As alarm bells sound around the latest document dump from WikiLeaks, misinformation can spread like wildfire. Journalists are just starting to pore over the files, but a number of security researchers and privacy advocates are hoping to quash the misconception that encrypted chat apps like Signal and WhatsApp have been compromised.
A now corrected tweet by The New York Times seems to have set some of this speculation in motion.
“I think a lot of people look at the headlines from this morning and think ‘Oh well, I shouldn’t use those apps,’” Ross Schulman of the Open Technology Institute explained in a call with TechCrunch. “What is actually true is that those apps are really important for people to use, they protect a lot of people.”
What is actually true is that those apps are really important for people to use, they protect a lot of people.
“There’s nothing that the app can do, it has to decrypt the message in order for you to read it, otherwise it would be kind of useless,” Schulman explains. “And when that happens, that’s when malware on the computer or on the handset can kick in and read the plain text just as well as you can.”
In spite of the misconceptions, some in security still see the WikiLeaks Vault7 data as a wake-up call for those who don’t yet take privacy seriously. “Signal, WhatsApp and other encrypted messaging services are still functioning exactly as originally intended as the hackers aren’t ‘breaking’ that encryption,” Ajay Arora, CEO and co-founder of security firm Vera, told TechCrunch.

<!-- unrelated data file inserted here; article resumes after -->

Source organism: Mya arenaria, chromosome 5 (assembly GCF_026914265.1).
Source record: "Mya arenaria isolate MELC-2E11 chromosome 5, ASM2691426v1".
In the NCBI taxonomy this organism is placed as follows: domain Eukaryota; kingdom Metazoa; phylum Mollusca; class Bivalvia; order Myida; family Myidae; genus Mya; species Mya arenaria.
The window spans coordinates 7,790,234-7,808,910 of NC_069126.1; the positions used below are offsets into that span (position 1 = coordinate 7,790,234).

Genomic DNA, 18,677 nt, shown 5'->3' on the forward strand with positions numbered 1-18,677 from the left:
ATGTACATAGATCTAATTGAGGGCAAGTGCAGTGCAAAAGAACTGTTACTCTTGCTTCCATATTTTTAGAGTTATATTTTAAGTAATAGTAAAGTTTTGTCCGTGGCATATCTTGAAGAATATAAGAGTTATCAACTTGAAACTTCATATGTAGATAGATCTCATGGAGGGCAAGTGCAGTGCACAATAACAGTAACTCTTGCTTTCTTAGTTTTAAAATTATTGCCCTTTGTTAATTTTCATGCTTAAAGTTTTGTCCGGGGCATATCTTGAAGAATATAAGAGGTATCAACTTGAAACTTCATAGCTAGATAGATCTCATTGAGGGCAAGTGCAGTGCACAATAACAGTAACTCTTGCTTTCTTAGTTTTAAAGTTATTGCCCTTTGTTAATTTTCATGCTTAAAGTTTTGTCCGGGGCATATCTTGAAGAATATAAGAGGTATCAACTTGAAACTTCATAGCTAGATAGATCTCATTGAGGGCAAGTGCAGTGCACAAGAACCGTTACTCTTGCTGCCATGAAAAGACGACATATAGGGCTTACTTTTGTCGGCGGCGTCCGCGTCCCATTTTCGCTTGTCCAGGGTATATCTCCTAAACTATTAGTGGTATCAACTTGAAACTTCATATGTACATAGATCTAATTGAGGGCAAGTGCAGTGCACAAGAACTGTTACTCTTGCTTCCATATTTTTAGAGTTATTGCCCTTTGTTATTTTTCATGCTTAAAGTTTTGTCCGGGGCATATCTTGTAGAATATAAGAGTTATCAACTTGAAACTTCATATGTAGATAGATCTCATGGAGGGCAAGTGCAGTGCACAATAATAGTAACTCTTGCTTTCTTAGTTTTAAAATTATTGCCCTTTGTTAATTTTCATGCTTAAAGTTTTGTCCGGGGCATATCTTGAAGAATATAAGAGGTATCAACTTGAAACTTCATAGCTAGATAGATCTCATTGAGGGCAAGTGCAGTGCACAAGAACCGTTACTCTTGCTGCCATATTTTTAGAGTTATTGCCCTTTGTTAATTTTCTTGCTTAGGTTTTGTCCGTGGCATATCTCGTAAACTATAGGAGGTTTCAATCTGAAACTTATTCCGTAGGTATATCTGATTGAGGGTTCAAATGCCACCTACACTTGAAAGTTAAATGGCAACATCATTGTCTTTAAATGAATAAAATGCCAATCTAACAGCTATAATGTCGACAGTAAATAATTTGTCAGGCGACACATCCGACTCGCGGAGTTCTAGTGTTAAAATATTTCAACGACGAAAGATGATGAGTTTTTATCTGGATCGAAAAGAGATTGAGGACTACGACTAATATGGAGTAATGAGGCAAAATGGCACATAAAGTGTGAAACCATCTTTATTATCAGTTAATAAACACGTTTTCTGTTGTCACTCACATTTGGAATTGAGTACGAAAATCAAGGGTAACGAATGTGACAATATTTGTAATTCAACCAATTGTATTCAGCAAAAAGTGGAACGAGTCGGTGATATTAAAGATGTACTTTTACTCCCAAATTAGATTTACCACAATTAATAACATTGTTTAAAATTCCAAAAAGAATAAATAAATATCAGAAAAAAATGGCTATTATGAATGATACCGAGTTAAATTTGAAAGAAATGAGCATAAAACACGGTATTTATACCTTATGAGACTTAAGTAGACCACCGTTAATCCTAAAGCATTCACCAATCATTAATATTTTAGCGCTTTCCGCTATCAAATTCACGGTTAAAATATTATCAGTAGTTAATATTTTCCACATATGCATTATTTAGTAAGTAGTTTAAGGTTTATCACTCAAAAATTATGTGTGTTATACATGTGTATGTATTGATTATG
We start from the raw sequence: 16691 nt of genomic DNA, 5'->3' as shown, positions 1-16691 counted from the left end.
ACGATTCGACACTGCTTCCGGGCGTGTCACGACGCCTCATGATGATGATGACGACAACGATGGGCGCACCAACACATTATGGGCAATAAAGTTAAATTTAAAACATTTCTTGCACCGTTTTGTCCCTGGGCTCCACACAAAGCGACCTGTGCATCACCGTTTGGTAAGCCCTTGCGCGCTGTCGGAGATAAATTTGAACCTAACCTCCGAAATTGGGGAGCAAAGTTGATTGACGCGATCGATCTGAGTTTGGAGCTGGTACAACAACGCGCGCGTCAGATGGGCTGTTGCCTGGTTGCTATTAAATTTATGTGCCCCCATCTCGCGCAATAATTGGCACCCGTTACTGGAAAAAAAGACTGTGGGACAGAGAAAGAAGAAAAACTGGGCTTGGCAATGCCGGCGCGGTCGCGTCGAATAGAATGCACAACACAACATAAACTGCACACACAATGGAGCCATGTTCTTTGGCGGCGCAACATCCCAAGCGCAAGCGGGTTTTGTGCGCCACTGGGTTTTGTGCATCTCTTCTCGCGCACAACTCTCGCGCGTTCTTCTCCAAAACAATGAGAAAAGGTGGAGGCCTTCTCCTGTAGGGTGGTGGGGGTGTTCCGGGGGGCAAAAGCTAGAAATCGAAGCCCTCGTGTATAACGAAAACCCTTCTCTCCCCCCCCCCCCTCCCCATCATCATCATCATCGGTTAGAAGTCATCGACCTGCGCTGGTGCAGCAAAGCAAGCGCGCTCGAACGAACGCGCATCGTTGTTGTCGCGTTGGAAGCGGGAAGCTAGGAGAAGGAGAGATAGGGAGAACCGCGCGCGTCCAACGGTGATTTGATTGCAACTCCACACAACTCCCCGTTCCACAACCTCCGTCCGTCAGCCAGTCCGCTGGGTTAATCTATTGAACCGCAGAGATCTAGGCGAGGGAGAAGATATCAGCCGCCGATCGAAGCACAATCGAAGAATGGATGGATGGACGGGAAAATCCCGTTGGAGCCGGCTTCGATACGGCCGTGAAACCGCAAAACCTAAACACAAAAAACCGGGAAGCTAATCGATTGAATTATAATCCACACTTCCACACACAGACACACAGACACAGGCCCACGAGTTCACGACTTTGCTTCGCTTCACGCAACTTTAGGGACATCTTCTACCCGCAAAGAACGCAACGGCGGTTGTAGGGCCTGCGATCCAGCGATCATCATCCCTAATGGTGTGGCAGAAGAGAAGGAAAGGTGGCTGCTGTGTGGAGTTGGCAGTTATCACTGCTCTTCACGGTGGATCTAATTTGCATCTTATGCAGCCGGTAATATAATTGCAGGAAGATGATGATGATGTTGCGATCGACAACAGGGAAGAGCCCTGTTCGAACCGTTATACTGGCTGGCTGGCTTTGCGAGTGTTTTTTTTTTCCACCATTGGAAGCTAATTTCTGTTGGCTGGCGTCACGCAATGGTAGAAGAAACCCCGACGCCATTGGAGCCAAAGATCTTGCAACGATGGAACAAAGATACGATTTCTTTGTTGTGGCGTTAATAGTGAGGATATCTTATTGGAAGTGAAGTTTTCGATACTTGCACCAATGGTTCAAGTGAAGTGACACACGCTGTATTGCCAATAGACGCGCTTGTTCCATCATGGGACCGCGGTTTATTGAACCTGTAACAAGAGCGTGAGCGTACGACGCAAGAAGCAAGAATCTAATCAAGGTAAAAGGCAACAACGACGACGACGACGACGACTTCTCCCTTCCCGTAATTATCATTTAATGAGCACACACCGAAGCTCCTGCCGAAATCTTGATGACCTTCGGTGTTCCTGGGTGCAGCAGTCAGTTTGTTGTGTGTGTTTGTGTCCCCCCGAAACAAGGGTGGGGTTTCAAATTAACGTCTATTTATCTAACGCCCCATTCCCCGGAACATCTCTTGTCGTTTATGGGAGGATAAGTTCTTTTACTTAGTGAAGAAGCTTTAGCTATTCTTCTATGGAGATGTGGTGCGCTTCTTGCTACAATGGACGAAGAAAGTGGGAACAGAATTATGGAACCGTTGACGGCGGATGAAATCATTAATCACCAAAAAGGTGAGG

According to Joseph Hall, chief technologist for the Center for Democracy & Technology, the WikiLeaks files do not appear to contain any evidence that apps like Signal have been compromised. “It’s one of these unfortunate collisions of a whole lot of data and a whole lot of interests all at once,” Hall told TechCrunch. “There’s nothing that seems to indicate that the crypto is broken.”
Hall thinks the documents might contain some interesting details that further confirm ongoing concerns around the kind of poorly secured IoT devices we bring into our homes, but the worry over Signal is misguided. “They seem to be getting into the devices before the encryption is applied,” Hall explains.
If the CIA (or anyone else) gains access to your device, it gains total control. Hall explains how this would work with hypothetical spying malware:
“They can install a little thing that can take a picture of your screen every half a second or something like that. And that would be pretty useful for one reading anything that you type into one of these encrypted messaging apps, but also reading anything you read in these encrypted messaging apps. It’s not just about your messages but about anyone you communicate with as well.”
Ultimately, encrypted apps like Signal remain one of the most robust ways to protect your private communications — today’s WikiLeaks news didn’t change that.
“Unfortunately, you have to keep very, very good control over your phone,” Hall said. “There’s just no perfect answer in terms of being 100% unexploitable by these powerful, powerful governments.”